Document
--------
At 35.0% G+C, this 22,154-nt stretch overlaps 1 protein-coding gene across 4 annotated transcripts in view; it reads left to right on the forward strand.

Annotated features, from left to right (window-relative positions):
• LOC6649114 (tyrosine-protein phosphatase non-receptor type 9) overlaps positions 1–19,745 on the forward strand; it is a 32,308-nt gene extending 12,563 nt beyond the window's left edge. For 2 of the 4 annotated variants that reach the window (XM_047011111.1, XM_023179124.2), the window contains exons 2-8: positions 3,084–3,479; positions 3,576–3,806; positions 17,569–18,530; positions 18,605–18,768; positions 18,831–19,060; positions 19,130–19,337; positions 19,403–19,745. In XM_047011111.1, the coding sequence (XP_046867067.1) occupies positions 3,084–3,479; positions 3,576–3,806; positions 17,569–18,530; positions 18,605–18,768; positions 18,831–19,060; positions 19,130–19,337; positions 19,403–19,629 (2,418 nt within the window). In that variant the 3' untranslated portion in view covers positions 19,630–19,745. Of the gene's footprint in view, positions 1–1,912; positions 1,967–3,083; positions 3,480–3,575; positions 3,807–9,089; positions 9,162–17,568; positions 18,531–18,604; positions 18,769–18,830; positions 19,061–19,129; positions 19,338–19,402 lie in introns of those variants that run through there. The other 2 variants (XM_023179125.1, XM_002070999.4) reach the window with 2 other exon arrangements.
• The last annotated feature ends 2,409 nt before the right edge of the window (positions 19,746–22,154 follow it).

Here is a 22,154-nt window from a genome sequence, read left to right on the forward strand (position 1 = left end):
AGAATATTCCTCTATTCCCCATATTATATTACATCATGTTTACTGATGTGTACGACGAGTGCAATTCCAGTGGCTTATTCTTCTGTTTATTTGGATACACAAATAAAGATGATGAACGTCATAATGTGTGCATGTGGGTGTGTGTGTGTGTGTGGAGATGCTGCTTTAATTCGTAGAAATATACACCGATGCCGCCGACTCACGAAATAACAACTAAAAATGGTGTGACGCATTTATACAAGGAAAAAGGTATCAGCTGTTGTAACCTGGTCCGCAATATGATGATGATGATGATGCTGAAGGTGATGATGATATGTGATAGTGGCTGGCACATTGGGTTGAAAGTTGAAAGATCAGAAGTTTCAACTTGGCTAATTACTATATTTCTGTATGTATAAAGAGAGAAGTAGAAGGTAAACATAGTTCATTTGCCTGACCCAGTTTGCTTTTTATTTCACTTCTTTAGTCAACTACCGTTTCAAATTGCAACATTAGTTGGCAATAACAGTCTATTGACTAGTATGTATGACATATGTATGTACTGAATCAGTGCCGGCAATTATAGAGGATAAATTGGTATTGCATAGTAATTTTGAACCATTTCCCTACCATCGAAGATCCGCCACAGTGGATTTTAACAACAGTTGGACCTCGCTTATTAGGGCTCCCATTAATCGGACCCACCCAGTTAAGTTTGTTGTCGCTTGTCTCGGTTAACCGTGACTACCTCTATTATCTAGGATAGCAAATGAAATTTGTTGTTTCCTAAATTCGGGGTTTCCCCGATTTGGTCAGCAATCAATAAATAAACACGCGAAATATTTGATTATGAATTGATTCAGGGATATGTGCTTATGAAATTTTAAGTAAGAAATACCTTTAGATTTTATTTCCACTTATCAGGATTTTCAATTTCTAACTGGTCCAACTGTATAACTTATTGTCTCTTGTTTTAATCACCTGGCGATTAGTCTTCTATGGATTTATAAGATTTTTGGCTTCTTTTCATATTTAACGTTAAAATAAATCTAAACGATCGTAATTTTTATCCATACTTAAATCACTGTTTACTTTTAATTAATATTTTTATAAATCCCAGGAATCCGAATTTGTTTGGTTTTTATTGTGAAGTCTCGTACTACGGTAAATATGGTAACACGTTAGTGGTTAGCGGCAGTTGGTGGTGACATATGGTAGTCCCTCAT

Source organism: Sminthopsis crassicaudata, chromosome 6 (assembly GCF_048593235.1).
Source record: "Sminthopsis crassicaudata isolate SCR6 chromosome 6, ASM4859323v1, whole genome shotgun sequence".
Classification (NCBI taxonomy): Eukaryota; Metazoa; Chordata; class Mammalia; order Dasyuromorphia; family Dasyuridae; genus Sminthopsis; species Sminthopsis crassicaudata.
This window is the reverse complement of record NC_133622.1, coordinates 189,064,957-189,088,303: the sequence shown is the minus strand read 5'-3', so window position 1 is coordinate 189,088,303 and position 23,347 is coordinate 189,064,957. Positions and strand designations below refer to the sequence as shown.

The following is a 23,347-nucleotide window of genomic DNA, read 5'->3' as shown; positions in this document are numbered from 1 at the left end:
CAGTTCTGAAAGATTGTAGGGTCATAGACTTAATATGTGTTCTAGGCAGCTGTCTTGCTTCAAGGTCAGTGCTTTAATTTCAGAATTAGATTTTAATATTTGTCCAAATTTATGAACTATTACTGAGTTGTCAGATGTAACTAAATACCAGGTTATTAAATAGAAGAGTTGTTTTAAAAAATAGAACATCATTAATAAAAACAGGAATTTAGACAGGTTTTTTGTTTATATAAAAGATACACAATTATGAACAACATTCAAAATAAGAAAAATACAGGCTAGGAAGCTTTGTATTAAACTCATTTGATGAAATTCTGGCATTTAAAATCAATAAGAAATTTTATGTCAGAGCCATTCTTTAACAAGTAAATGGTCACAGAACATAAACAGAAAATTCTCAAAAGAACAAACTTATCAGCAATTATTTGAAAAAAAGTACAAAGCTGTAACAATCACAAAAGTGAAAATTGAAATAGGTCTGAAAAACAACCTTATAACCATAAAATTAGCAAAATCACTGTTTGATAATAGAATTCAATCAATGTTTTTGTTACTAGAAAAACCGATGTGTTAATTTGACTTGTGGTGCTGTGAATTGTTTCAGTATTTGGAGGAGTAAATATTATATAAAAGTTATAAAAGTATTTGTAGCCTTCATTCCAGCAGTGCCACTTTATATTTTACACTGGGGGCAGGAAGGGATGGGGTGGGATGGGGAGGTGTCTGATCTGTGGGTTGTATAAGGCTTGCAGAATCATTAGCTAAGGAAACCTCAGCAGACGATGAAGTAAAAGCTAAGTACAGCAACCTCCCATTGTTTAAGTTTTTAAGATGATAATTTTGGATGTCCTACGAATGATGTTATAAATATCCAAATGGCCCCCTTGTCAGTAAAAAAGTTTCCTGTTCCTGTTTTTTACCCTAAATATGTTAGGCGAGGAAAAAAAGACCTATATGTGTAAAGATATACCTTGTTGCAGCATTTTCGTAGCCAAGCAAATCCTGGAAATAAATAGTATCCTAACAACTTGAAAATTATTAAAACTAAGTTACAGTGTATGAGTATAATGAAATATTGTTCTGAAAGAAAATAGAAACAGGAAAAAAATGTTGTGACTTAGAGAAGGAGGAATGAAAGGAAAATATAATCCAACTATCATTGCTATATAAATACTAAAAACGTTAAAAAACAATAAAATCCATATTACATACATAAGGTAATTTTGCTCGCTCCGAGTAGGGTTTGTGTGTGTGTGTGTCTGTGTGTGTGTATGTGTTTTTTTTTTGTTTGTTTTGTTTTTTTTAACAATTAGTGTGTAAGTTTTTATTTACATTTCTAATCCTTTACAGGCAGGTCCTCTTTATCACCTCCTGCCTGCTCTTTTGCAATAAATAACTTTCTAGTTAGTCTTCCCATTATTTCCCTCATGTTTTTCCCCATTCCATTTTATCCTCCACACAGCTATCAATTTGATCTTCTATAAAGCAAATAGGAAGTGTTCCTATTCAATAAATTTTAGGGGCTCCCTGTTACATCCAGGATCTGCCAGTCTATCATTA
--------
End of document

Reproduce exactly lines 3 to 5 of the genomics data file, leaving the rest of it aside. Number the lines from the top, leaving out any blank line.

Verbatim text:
• LOC6649114 (tyrosine-protein phosphatase non-receptor type 9) overlaps positions 1–19,745 on the forward strand; it is a 32,308-nt gene extending 12,563 nt beyond the window's left edge. For 2 of the 4 annotated variants that reach the window (XM_047011111.1, XM_023179124.2), the window contains exons 2-8: positions 3,084–3,479; positions 3,576–3,806; positions 17,569–18,530; positions 18,605–18,768; positions 18,831–19,060; positions 19,130–19,337; positions 19,403–19,745. In XM_047011111.1, the coding sequence (XP_046867067.1) occupies positions 3,084–3,479; positions 3,576–3,806; positions 17,569–18,530; positions 18,605–18,768; positions 18,831–19,060; positions 19,130–19,337; positions 19,403–19,629 (2,418 nt within the window). In that variant the 3' untranslated portion in view covers positions 19,630–19,745. Of the gene's footprint in view, positions 1–1,912; positions 1,967–3,083; positions 3,480–3,575; positions 3,807–9,089; positions 9,162–17,568; positions 18,531–18,604; positions 18,769–18,830; positions 19,061–19,129; positions 19,338–19,402 lie in introns of those variants that run through there. The other 2 variants (XM_023179125.1, XM_002070999.4) reach the window with 2 other exon arrangements.
• The last annotated feature ends 2,409 nt before the right edge of the window (positions 19,746–22,154 follow it).

Here is a 22,154-nt window from a genome sequence, read left to right on the forward strand (position 1 = left end):